In 2019, The Hong Kong Massacre failed to capture the magic of Hotline Miami with its attempts at John Woo-inspired action set pieces and slow-motion gimmicks. It’s another title that I picked up wanting to scratch the sadistic Hotline itch. 

Unfortunately, The Hong Kong Massacre didn’t quite do it for me, either. Developed by Untold Tales, the shooter got the look and feel right with the same top-down shooting and brutal difficulty, but lacked the fulfilling pace and flow of Dennaton’s original outing. The Hong Kong Massacre’s critical reception reflects this, racking up a meager 56% on Metacritic.

Unfortunately, The Hong Kong Massacre didn’t quite do it for me, either

Even in 2023, over 10 years since the release of the original Hotline Miami, I’m still seeing indie games that wear this inspiration on their sleeves. Enter The Zebra Man, a successfully crowdfunded top-down action game with pixel art graphics and animal masks worn when committing murders. The comparisons are unavoidable, as both games could quickly be mistaken for one another at first glance, especially since Hotline Miami 2: Wrong Number features Corey, a character who wears a zebra mask.

The Zebra Man

(Image credit: Zerouno Games)

From what I’ve seen from the demo of The Zebra Man, it seems promising but offers little to distinguish itself from the original Hotline Miami outside of its more tongue-in-cheek tone. It’s so far presented in black and white and uses hearts to measure the player’s hit points instead of being one-hit-one-kill. Judging by the slither of gameplay available, the title suffers from the usual problem that often plagues Hotline Miami imitators: namely damage from unseen enemies who hide off-screen or around corners.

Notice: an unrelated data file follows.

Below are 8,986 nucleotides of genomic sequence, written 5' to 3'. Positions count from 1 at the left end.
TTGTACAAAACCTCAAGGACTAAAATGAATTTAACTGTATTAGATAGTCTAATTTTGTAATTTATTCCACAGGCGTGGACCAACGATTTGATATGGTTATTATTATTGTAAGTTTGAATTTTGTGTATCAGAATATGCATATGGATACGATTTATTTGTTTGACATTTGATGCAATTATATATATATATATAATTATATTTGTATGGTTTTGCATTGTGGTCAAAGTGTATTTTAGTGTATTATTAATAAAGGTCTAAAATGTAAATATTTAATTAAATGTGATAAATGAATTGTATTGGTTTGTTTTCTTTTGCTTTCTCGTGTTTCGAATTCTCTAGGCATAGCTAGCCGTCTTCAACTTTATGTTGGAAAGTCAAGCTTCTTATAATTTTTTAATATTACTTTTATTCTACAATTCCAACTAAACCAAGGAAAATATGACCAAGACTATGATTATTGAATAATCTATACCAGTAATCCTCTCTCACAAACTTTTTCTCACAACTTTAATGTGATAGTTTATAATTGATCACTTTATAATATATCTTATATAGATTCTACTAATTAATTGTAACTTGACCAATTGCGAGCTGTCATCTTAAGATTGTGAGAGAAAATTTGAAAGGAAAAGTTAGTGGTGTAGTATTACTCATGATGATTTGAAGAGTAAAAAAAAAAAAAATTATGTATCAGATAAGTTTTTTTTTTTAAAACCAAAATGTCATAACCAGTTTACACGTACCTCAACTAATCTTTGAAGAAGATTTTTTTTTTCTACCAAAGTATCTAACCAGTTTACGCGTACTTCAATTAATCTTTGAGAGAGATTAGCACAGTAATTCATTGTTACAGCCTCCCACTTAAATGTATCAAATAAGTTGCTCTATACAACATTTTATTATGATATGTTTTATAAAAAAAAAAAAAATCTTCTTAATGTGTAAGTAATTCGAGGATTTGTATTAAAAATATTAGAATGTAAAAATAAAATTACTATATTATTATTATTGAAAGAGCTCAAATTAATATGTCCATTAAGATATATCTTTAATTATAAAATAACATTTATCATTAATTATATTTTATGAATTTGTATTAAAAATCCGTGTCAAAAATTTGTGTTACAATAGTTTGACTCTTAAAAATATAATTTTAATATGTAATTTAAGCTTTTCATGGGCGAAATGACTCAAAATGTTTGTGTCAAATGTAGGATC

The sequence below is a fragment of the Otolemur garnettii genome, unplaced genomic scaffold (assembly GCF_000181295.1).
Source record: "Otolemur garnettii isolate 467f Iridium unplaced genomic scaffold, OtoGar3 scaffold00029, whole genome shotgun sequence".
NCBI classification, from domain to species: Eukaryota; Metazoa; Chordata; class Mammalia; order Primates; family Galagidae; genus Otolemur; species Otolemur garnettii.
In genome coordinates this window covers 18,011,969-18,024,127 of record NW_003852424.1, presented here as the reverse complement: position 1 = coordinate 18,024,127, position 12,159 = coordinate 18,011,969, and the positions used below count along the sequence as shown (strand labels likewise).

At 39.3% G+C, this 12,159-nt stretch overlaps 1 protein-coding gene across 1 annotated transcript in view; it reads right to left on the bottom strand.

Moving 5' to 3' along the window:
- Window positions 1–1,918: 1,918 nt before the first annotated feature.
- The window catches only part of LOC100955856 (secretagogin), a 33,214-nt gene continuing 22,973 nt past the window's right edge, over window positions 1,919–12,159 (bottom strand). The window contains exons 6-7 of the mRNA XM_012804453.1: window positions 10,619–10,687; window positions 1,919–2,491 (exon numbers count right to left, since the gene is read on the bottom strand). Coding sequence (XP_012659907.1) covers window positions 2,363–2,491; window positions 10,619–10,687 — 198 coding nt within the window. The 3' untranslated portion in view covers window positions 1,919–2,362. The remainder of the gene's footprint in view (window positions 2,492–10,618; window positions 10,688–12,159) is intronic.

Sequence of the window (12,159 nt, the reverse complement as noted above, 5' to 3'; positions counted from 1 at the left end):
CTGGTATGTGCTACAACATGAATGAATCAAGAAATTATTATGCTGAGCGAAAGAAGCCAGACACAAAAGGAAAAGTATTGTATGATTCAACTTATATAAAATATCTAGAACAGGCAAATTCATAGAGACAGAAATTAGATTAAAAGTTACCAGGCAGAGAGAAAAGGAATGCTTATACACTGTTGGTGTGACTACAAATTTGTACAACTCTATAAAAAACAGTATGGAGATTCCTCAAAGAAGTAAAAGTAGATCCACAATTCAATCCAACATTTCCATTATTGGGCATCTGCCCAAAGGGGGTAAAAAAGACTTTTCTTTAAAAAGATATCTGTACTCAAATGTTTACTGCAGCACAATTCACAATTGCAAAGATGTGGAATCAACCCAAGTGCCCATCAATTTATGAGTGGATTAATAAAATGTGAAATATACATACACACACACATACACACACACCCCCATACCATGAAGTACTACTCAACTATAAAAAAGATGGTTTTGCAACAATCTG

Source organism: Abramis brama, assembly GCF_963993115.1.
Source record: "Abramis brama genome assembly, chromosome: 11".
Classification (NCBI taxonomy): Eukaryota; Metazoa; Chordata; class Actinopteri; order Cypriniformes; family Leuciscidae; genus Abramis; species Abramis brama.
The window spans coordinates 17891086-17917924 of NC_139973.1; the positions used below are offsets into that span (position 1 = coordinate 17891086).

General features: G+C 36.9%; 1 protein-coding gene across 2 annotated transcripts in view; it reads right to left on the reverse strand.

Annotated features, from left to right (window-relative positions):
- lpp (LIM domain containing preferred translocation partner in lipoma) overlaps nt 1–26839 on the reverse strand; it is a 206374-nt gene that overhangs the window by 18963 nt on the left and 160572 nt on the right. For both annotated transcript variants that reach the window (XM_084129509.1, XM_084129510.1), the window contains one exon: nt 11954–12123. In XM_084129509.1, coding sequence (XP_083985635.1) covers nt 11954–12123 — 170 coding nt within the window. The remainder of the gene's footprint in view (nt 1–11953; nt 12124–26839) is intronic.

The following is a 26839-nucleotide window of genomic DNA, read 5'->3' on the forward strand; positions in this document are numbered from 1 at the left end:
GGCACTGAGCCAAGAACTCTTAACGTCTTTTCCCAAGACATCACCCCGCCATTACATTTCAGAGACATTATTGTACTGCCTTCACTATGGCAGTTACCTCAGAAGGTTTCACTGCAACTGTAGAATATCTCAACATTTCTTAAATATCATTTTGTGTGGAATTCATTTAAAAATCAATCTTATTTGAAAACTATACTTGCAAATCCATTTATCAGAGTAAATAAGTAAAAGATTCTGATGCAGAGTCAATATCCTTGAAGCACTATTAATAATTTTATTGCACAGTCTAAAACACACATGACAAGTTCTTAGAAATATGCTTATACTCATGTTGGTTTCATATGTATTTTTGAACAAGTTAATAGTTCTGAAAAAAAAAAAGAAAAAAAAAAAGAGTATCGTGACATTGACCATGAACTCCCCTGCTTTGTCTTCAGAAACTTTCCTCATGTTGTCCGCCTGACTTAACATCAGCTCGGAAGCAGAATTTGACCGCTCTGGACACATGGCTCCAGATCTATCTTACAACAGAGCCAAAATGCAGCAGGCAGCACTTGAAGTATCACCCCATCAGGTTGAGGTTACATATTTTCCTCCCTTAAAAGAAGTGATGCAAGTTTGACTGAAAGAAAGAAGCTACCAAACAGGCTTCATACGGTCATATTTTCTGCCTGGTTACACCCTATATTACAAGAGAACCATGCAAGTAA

Do you like hurting other people? 

Hotline Miami 2: Wrong Number

(Image credit: Devolver Digital)

After a recent replay of Hotline Miami 2: Wrong Number, I’ve noticed that the approach differed wildly from the original. The levels are so open that gunplay is usually preferable to melee, and being shot dead from miles across the screen is a common occurrence. It requires a completely different playstyle from the original. This goes some way to explaining Wrong Number’s colder critical reception, despite it also being up there as one of my favorite games of all time. 

No other game in this sub-genre has got it right in quite the same way as the original

Though, I’ve only scratched the surface of the many titles that take a leaf out of Dennaton’s book, there’s a key lesson here for developers who want to create a Hotline Miami-like of their own. The formula clearly works best when operating within a well-designed series of mechanical limitations. Smaller maps, tighter combat, and fast-paced trial-and-error combat are key, as bigger doesn’t always mean better. 

No other game in this sub-genre has got it right in quite the same way as the original, however, by placing a premium on fluid controls and working within well-structured, limited levels, it's possible that another game may be able to come for Hotline Miami’s crown. 

Aleksha McLoughlin

Aleksha McLoughlin is an experienced hardware writer. She was previously the Hardware Editor for TechRadar Gaming until September 2023. During this time, she looked after buying guides and wrote hardware reviews, news, and features. She has also contributed hardware content to the likes of PC Gamer, Trusted Reviews, Dexerto, Expert Reviews, and Android Central. When she isn't working, you'll often find her in mosh pits at metal gigs and festivals or listening to whatever new black and death metal has debuted that week.